Prolific and accomplished authors tend to recommend that a writer’s creative space be devoid of any stimulus in order to keep the writer focused solely on the work. I tried that for a while: bare walls, clutter-free desktop, seat facing away from the window. Although I understand the advice, those prolific and accomplished authors must be more comfortable with the feeling of loneliness than I am.
Over the course of the last two years, I have slowly added “stuff” to my writing space. Stuff on the wall, stuff on the desk, stuff under the desk, stuff at the window.
Of all this “stuff,” I have come to most appreciate the living things in my creative area. It started with an orchid in a pot and now includes a six-foot-tall potted plant. I have a hummingbird feeder and a birdseed trough attached to the outside of my window with suction cups. And as of this week, I have a new companion: our five-year-old cory catfish.
Were Lucien facing the camera, you’d see he looks like this:
For the last many years, our catfish had lived in a large tank all by himself. Save the occasions when the children remembered to feed him, Lucien lived without human contact. This reality –and an investigative report on solitary confinement of prisoners–led me to move him from the 10-gallon tank where he hardly moved to a tank 1/4 that size on my desk. Now I have the chance to see and talk to this fish everyday.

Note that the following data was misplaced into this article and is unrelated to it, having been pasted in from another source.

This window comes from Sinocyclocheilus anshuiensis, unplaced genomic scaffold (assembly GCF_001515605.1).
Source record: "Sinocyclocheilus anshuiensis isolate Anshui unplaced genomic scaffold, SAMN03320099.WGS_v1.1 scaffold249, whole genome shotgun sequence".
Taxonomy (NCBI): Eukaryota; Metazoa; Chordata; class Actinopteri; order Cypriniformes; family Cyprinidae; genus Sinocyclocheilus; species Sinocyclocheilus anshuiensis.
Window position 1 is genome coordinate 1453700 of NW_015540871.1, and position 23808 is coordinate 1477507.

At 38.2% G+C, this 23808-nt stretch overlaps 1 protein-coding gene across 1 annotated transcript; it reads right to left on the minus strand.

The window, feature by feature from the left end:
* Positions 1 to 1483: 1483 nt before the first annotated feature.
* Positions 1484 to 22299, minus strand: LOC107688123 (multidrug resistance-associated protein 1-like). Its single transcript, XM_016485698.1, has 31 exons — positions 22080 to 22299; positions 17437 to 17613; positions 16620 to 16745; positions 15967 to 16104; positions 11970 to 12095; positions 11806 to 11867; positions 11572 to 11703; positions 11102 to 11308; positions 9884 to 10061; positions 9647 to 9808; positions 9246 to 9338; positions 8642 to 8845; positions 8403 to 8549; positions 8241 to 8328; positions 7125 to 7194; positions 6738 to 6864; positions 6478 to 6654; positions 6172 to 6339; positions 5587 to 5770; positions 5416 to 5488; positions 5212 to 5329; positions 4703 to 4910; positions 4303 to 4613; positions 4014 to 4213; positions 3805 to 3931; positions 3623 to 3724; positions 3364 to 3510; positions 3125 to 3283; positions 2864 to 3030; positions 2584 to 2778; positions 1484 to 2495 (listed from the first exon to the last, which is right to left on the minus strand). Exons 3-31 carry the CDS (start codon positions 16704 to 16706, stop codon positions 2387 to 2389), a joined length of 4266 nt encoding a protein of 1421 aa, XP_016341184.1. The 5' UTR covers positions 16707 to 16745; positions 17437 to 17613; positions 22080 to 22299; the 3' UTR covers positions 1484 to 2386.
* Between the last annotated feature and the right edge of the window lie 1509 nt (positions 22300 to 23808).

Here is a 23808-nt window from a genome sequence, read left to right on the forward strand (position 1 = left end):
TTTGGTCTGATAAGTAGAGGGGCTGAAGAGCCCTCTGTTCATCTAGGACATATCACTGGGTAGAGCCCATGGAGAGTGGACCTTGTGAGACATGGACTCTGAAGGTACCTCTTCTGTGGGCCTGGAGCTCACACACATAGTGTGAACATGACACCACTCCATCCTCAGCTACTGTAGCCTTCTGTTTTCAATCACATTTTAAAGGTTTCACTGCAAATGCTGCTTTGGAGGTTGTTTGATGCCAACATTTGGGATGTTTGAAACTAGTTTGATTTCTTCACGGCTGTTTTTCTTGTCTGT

I will admit that the fish’s relocation was more to alleviate my own feelings of irresponsible pet ownership in his involuntary banishment than it was to spice things up for him. Nevertheless, Lucien is the beneficiary of my feelings of guilt whether or not this tiny creature “feels” appreciation for our daily interactions.
My 11-year-old son commented, “Lucien looks happy.” For the record, I am of the opinion that this species of fish (and perhaps all fish) has a pretty good poker face. Any emotion one might assign to the fish is at best a stretch and, more likely, a simple projection. I think my 11 year old was feeling “happy” himself in knowing that Lucien was now in the regular company of others and attributed his happiness onto the fish.
This attribution is not just about the observations and subsequent conclusions of children. We all want to feel connected and without loneliness.
At this moment in time, you dear reader and I share this planet. You have taken time out of your life to read the words I have written. Of all of the things you could be doing right now, you are here, in a metaphysical sense, with me.
While I will likely never know who you are or what brought you here, I want you to know how deeply grateful I am for your presence.
In the same way that I wonder whether the fish “cares” that he is part of my day, you should know that I care that you found yourself here reading these words.